The Baltimore Vocal Arts Foundation debuted this past weekend with a little known operetta, Cendrillon by Pauline Viardot.
Cendrillon is a French re-imaging of the classic Cinderella story. Written by Pauline Viardot and performed in Paris in 1904, Cendrillon has fallen by the wayside over a century. But recently, it's been enjoying a bit of a renaissance with productions on both coasts of the United States occurring over the past ten years. Baltimore Vocal Arts Foundation performed the work with a brand new (and in my opinion), hilarious English translation by founder and Garcia scholar, Dr. Robyn Stevens. This new organization aims to give students and inexperienced performers the opportunity to develop their talents and get working experience in a transitional environment: not quite as safe as a school production, but not as hard core as a professional opera company.
Viardots' Cendrillon takes the original Cinderella story and turns it on its head. Marie, better known as Cendrillon(Cinderella), is not the stepdaughter of a wicked stepmother, but the illegitimate daughter of Baron Pictordu, a former grocer who lied about being aristocracy to marry money. He scorns Cendrillon as evidence of his less than pristine past. Instead of evil step sisters, Marie has half sisters who use their father's disregard for Cendrillon as an excuse to abuse her and treat her as a servant. The Prince is not some fop who's throwing a ball just to find a wife and get it over with; but as a master of disguise, Prince Charming has been casing the neighborhoods of the blue bloods, finding out which girls are sincere and which are social climbers. Barigoule, the Prince's royal chamberlain, has history with the supposed Baron Pictordu, which may or may not interfere with his ability to help the Prince with his charade of exchanged identities. And rounding out the cast, Le Feé, the fairy Godmother, is not only a fashion maven, but also has a way with animals and gourds.
In the Sunday performance at Baltimore Theatre Project, Taleesha Scott was Cendrillon. Her sweet, soulful voice was paired with expressive and convincing acting – nervous and frenetic around her abusive family, excited and jittery upon the arrival of her fairy godmother, and jubilant as she finally gets to be with the Prince. This is an extraordinary vocal talent, and I deeply hope I get to hear more from this truly unique musician. Playing Prince Charming was Andrew Spady, who hit a nice balance between aloof, annoyed, and love struck depending on who he was interacting with. He and Ms. Scott worked and sang well together. Spady had a pleasant, if somewhat typical, tenor voice. He sounded good, he looked good, he was worth the ticket.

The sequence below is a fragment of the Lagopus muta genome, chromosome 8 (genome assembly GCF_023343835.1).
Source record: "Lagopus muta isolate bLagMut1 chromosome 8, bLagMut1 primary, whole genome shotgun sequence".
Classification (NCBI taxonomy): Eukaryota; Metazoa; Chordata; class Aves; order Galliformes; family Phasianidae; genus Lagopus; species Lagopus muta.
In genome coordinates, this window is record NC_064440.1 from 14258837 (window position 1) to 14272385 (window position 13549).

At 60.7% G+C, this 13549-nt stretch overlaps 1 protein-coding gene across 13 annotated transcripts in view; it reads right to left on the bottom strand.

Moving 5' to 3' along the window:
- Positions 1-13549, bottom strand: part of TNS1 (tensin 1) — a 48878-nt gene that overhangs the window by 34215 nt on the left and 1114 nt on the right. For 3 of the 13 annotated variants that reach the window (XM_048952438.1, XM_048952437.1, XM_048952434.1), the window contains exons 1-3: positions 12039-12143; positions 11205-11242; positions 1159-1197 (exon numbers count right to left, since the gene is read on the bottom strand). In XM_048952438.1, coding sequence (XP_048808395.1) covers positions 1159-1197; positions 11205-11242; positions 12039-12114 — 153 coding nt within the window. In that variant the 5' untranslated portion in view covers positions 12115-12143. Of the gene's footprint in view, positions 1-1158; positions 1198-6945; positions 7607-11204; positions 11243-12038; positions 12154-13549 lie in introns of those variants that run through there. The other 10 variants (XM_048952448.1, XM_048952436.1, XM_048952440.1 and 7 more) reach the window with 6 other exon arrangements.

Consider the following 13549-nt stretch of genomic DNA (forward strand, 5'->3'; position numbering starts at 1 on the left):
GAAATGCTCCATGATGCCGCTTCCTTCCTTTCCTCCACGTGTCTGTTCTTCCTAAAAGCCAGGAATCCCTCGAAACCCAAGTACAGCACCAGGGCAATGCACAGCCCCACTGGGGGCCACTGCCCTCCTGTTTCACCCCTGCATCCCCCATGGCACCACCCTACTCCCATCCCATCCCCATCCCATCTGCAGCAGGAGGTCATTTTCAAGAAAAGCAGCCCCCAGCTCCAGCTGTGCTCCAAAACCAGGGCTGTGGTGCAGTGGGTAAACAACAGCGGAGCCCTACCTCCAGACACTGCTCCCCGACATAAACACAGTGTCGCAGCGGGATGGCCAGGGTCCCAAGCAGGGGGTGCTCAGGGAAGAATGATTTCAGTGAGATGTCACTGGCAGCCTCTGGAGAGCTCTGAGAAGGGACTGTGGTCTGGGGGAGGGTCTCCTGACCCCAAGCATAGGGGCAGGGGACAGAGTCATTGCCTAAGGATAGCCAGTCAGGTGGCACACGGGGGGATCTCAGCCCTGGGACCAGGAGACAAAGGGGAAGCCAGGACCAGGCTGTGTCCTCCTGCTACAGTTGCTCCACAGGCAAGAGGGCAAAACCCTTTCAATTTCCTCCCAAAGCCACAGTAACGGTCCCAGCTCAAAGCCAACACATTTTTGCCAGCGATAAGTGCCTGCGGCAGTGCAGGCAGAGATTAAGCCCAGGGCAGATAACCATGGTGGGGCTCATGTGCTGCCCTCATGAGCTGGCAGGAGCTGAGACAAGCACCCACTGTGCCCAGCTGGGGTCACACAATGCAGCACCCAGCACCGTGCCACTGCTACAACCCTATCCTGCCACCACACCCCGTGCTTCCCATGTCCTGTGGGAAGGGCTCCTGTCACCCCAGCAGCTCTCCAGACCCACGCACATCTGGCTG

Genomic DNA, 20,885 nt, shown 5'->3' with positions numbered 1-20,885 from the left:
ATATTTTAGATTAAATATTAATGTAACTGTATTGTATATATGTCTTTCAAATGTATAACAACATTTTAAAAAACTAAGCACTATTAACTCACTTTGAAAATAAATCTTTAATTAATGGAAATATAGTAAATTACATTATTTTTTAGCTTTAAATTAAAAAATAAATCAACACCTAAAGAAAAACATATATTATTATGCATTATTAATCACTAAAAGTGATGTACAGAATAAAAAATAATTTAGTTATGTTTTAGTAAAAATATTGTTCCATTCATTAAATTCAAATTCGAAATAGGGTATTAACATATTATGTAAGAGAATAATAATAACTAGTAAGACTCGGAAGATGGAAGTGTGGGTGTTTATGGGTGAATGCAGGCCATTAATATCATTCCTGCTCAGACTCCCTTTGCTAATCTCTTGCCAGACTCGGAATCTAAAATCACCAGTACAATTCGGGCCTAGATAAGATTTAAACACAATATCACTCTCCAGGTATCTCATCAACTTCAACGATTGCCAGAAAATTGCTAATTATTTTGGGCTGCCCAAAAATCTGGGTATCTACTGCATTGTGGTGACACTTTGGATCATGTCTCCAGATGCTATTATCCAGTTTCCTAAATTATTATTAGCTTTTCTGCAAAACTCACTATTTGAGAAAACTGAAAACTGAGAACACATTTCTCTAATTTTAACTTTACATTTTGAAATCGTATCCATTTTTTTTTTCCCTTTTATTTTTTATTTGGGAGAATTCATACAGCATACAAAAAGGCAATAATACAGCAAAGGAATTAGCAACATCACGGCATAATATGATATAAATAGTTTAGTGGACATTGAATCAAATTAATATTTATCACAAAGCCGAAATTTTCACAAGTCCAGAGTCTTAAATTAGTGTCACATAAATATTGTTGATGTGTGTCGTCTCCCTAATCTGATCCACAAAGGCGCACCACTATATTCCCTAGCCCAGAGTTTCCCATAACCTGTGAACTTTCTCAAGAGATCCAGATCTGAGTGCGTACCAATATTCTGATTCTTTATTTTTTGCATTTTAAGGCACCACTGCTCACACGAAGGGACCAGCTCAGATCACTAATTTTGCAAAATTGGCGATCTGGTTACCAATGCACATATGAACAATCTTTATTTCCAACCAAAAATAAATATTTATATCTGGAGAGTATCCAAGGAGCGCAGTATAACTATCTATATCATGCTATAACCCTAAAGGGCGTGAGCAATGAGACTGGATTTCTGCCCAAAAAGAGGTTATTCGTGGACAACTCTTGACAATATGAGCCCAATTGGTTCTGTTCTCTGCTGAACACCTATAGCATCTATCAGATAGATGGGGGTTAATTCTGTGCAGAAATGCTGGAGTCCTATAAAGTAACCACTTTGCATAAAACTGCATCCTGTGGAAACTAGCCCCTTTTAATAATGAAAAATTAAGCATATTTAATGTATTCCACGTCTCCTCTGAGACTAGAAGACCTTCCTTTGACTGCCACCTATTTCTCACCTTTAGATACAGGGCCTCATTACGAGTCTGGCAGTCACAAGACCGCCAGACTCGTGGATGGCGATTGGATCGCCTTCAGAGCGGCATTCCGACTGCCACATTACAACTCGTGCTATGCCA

Nearly stealing the show were Michael Rainbow and Juliana Marin. Michael Rainbow made the most of his role as the Prince's chamberlain, Barigoule, sporting a hilarious fake French accent, reminiscent of Monty Python and the Holy Grail, and shooting wise cracks and one liners at every opportunity, as if his arias weren't chuckle-worthy enough. Juliana Marin played the sweet, kooky fairy godmother, La Feé. Her acting was a little unsure at times, but her singing ranked a close second to Cendrillon's in my book. Marin's voice is lovely, even though her technique is not entirely solid.
The one sour-ish note came in the form of the step sisters, played by Dwan Hayes and Tyson Upham. Lethargy and apathy were the orders of the day, contrasting strangely with the frenetic staging in some of their scenes. Even worse, they were vocally the weakest of their cast-mates. Tyson Upham as Maguelone, was hard to hear, while Dwan Hayes as Armelinde, tended to belt. The result was a rough, often flat sound that jarred with otherwise vocally seamless ensembles. In what I've dubbed "The Quack Heard 'Round the World," Miss Hayes hit a very loud and jarringly flat note in the second act ensemble. Both singers seemed distracted throughout their performance, giving a flat delivery of what may have been very funny roles. To say I was underwhelmed is an understatement.
Daniel Gorham seemed to follow the lead of the sisters when it came to acting - a little lazy, a little unmotivated - but he got better as the show went on. Regardless of the acting, he'd still get a pass for his gorgeous singing. A full, resonant baritone voice held its own in his solo's, while blending beautifully in the chorus'. His best scenes were the ones where he and Barigoule got to play off one another, culminating in a fabulous moment where they dueled with their canes while discussing their shared past and the quality of gingerbread the Baron used to sell.
The unsung hero of the performance was pianist Michael Angelucci who kept playing despite sweltering heat. (If the venue had air-conditioning it was well hidden or perhaps prehistoric – like a pile of ice blown by a fan.) Did I like this opera? Hmmm. A little part of me would like to hear the music performed with a small orchestra – but no. Viardot wrote it for piano and I think in the end, piano is what works best. It's a small, charming opera, meant for small, charming spaces to be performed in. And I really doubt an orchestra could've been fit into Baltimore Theatre Project while still leaving space for the actors to, well, act.